Attitude Adjustment

June 3, 2014

One of the privileges of my job is the opportunity to speak at uplifting season-ending or year-ending events of MHSAA member schools. No matter how busy or burdensome the day has been, these evening assignments always improve my attitude. They sharpen my vision of the core values of school sports and deepen my commitment to the cause of educational athletics.
This was the case when I accepted a last-minute invitation to address senior athletes, parents and staff on a Monday evening in May at a Class A school near Lake Michigan. I was there to address this audience; but the best part of the evening for me was to hear administrators, coaches and boosters talk about student-athletes and observe parents soaking up the moments and messages.
This school gave special recognition to three seniors who participated in all 12 seasons of their high school experience. The school honored 49 students who had earned four or more high school letters, including 22 who had earned six or more. Clearly, there is an important place for the multi-sport student at this school, and this school places a high value on the multi-sport experience.
Twelve students (ten girls and two boys) will be receiving some type of financial aid to college with the expectation that they will play intercollegiate athletics, but only one of those is to a Division I university; and that’s for women’s track & field. She’s the school’s record holder in both the shot put and discus, but she looks more like a ballerina.
That’s part of the joy of these events . . . seeing the different ways our high school student-athletes are packaged. I always smile when, for example, the 112-pound wrestler, six-foot volleyball player and rail-thin golfer are called up to receive the same award; and I’m always charmed when a coach calls his petite softball player a “bulldog.”
My commitment to providing a diverse, values-driven athletic program in a school setting – with opportunities for the tall, short, slender and stout – has never been greater, encouraged once again by sharing an evening with those who are the heart and soul of school sports.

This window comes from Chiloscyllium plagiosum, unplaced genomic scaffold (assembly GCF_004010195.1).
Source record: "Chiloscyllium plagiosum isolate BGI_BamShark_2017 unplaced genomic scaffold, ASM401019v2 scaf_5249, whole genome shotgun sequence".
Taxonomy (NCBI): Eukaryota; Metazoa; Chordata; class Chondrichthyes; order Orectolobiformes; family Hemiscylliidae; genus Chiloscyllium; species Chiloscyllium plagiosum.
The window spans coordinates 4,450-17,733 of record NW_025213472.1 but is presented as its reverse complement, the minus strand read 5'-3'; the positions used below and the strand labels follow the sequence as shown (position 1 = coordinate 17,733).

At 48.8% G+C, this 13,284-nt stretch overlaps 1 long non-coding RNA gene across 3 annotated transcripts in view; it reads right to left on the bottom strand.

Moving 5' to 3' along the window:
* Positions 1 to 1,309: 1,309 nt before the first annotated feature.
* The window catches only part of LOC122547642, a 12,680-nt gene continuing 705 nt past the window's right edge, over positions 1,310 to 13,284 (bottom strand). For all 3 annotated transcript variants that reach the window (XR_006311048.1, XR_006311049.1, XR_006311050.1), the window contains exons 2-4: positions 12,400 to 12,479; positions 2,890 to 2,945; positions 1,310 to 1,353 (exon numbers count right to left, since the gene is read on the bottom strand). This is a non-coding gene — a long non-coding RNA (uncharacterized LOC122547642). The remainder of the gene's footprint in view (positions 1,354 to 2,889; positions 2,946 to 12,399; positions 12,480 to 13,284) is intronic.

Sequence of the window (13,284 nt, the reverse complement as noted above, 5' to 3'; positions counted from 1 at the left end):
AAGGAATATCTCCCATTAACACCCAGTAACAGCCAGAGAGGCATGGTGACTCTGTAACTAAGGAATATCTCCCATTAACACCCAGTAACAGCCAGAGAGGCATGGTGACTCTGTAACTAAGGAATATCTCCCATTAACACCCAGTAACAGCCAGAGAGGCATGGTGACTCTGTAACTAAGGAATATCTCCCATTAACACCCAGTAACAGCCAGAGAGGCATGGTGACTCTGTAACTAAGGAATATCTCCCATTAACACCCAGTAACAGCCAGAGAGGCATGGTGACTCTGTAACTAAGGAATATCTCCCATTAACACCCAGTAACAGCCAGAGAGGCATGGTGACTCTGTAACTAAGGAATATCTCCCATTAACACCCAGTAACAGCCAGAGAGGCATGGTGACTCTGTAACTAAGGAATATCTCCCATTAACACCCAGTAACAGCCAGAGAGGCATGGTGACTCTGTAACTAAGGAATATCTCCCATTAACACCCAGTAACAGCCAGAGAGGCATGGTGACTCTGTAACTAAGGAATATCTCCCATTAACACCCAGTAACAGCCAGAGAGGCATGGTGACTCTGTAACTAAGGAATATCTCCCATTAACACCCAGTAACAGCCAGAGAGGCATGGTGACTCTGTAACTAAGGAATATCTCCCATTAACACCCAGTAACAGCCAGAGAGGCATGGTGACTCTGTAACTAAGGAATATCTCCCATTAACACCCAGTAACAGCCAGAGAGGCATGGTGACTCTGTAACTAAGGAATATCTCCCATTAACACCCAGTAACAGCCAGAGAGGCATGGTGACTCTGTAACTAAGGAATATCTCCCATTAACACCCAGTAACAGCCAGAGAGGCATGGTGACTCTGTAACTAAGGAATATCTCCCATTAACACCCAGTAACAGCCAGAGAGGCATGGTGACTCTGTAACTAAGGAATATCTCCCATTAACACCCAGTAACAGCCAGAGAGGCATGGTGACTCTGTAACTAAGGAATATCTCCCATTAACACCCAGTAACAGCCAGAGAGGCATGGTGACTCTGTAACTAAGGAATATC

Cheering for Sportsmanship

July 31, 2018

(This blog first appeared on on January 8, 2013.)

I try to start each new school year at the Michigan Interscholastic Press Association summer camp at Michigan State University. I talk briefly about who the MHSAA is and what it does; and then two or three dozen high school newspaper editors and writers ask me questions; and in doing so, they give me clues to what’s going on in our schools and what’s important to our students.

Several years ago, when I opened the session to questions, one young man asked: “Mr. Roberts, what’s your job?” I paused, and then said, “I guess I’m the head cheerleader for high school sports in Michigan.”

So then this precocious student asked: “Okay, what do you cheer for?”  With a briefer pause, this is some of what I said:

  • I cheer for sportsmanship that’s not merely good, but great.

  • I cheer for sportsmanship, not gamesmanship.

  • I cheer for playing by the rules, both the letter and the spirit.

  • I cheer for maximum effort to try to win each and every contest.

  • I don’t cheer for winning at any cost; I do cheer for learning at every opportunity.

  • I cheer for losing with grace and for winning with even greater grace, with humility and modesty.

  • I cheer for the lessons of victory and the even greater lessons of defeat.